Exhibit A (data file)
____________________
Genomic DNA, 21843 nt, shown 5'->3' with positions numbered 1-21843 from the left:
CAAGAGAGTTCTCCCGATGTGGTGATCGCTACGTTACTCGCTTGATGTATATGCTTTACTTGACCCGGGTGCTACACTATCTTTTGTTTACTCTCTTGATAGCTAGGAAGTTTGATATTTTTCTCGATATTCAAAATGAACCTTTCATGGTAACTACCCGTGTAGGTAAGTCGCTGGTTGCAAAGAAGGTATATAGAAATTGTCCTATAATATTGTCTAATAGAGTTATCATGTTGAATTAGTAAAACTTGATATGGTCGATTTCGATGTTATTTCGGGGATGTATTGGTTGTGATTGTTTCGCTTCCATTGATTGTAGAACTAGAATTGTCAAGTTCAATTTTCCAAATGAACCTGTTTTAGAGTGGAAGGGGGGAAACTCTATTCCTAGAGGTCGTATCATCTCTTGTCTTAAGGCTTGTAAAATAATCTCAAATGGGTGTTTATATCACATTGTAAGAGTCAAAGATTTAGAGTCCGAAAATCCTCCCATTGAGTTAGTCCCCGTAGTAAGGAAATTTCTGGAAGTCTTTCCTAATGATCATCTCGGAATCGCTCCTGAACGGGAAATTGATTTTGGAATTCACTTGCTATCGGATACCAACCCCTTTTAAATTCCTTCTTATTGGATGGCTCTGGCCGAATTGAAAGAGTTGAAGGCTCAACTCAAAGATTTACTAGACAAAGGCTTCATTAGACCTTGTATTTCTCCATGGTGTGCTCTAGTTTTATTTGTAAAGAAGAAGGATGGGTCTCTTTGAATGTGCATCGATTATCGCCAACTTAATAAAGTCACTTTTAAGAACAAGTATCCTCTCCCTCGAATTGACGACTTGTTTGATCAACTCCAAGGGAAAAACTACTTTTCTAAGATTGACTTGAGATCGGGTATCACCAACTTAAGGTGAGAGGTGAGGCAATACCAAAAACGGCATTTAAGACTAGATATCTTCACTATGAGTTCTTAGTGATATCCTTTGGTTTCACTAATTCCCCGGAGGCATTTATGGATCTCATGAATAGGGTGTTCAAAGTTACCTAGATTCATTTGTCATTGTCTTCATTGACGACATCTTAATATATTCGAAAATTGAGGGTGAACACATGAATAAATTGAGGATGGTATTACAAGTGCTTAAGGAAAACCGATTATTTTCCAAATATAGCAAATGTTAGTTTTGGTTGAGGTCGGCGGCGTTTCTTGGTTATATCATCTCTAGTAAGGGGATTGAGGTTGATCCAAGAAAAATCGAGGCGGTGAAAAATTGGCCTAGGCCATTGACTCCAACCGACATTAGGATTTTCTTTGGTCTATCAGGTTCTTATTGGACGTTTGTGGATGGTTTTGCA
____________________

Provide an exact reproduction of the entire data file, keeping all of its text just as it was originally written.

Genomic DNA, 21843 nt, shown 5'->3' with positions numbered 1-21843 from the left:
CAAGAGAGTTCTCCCGATGTGGTGATCGCTACGTTACTCGCTTGATGTATATGCTTTACTTGACCCGGGTGCTACACTATCTTTTGTTTACTCTCTTGATAGCTAGGAAGTTTGATATTTTTCTCGATATTCAAAATGAACCTTTCATGGTAACTACCCGTGTAGGTAAGTCGCTGGTTGCAAAGAAGGTATATAGAAATTGTCCTATAATATTGTCTAATAGAGTTATCATGTTGAATTAGTAAAACTTGATATGGTCGATTTCGATGTTATTTCGGGGATGTATTGGTTGTGATTGTTTCGCTTCCATTGATTGTAGAACTAGAATTGTCAAGTTCAATTTTCCAAATGAACCTGTTTTAGAGTGGAAGGGGGGAAACTCTATTCCTAGAGGTCGTATCATCTCTTGTCTTAAGGCTTGTAAAATAATCTCAAATGGGTGTTTATATCACATTGTAAGAGTCAAAGATTTAGAGTCCGAAAATCCTCCCATTGAGTTAGTCCCCGTAGTAAGGAAATTTCTGGAAGTCTTTCCTAATGATCATCTCGGAATCGCTCCTGAACGGGAAATTGATTTTGGAATTCACTTGCTATCGGATACCAACCCCTTTTAAATTCCTTCTTATTGGATGGCTCTGGCCGAATTGAAAGAGTTGAAGGCTCAACTCAAAGATTTACTAGACAAAGGCTTCATTAGACCTTGTATTTCTCCATGGTGTGCTCTAGTTTTATTTGTAAAGAAGAAGGATGGGTCTCTTTGAATGTGCATCGATTATCGCCAACTTAATAAAGTCACTTTTAAGAACAAGTATCCTCTCCCTCGAATTGACGACTTGTTTGATCAACTCCAAGGGAAAAACTACTTTTCTAAGATTGACTTGAGATCGGGTATCACCAACTTAAGGTGAGAGGTGAGGCAATACCAAAAACGGCATTTAAGACTAGATATCTTCACTATGAGTTCTTAGTGATATCCTTTGGTTTCACTAATTCCCCGGAGGCATTTATGGATCTCATGAATAGGGTGTTCAAAGTTACCTAGATTCATTTGTCATTGTCTTCATTGACGACATCTTAATATATTCGAAAATTGAGGGTGAACACATGAATAAATTGAGGATGGTATTACAAGTGCTTAAGGAAAACCGATTATTTTCCAAATATAGCAAATGTTAGTTTTGGTTGAGGTCGGCGGCGTTTCTTGGTTATATCATCTCTAGTAAGGGGATTGAGGTTGATCCAAGAAAAATCGAGGCGGTGAAAAATTGGCCTAGGCCATTGACTCCAACCGACATTAGGATTTTCTTTGGTCTATCAGGTTCTTATTGGACGTTTGTGGATGGTTTTGCA